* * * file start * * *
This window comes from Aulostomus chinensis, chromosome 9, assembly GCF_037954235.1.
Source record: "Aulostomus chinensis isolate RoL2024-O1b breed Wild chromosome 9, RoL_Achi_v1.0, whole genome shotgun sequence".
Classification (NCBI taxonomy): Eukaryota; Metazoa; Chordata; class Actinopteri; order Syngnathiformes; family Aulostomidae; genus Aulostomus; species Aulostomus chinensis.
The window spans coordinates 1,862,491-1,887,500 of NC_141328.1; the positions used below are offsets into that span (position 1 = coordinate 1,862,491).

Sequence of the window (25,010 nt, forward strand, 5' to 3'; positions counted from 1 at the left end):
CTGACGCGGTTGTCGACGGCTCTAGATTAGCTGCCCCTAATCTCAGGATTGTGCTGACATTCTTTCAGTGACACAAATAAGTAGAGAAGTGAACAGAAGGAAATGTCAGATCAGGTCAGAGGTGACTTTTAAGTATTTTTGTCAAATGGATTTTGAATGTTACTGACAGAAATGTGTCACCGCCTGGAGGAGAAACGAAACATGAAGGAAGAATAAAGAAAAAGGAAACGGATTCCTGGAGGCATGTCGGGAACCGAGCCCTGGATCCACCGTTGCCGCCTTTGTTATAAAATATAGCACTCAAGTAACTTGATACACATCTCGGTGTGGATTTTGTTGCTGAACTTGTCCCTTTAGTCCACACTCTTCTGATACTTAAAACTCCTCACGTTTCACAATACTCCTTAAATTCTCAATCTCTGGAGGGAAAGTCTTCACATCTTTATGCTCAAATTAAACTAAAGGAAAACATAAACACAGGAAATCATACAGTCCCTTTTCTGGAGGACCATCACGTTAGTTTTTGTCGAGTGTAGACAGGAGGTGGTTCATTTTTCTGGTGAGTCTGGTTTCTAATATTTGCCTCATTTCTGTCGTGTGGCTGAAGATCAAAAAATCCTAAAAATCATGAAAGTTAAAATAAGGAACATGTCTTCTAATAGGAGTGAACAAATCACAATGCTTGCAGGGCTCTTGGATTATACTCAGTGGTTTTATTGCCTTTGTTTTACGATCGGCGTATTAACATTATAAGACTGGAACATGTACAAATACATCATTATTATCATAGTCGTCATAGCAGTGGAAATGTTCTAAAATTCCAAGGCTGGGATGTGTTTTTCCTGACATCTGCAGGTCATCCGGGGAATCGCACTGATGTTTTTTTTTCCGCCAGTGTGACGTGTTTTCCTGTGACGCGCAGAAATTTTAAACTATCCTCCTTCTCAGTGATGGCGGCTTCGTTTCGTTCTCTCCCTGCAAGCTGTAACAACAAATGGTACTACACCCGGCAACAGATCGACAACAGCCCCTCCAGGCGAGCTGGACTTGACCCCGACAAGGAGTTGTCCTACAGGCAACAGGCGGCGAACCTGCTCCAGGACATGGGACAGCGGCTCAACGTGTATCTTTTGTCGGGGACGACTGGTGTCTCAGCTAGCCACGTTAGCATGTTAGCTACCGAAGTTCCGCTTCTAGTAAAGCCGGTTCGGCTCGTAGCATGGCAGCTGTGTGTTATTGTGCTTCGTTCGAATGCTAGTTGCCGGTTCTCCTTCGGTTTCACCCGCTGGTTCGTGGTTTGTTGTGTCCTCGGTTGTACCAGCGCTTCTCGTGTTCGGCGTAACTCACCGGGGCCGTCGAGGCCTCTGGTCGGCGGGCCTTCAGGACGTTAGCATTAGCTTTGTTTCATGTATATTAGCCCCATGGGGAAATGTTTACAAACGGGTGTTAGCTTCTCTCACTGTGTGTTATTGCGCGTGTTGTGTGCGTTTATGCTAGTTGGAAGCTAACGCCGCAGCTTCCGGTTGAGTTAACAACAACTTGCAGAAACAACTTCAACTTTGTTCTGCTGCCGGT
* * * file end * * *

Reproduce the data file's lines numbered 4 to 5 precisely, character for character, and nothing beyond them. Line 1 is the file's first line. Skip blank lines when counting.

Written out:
The window spans coordinates 1,862,491-1,887,500 of NC_141328.1; the positions used below are offsets into that span (position 1 = coordinate 1,862,491).

Sequence of the window (25,010 nt, forward strand, 5' to 3'; positions counted from 1 at the left end):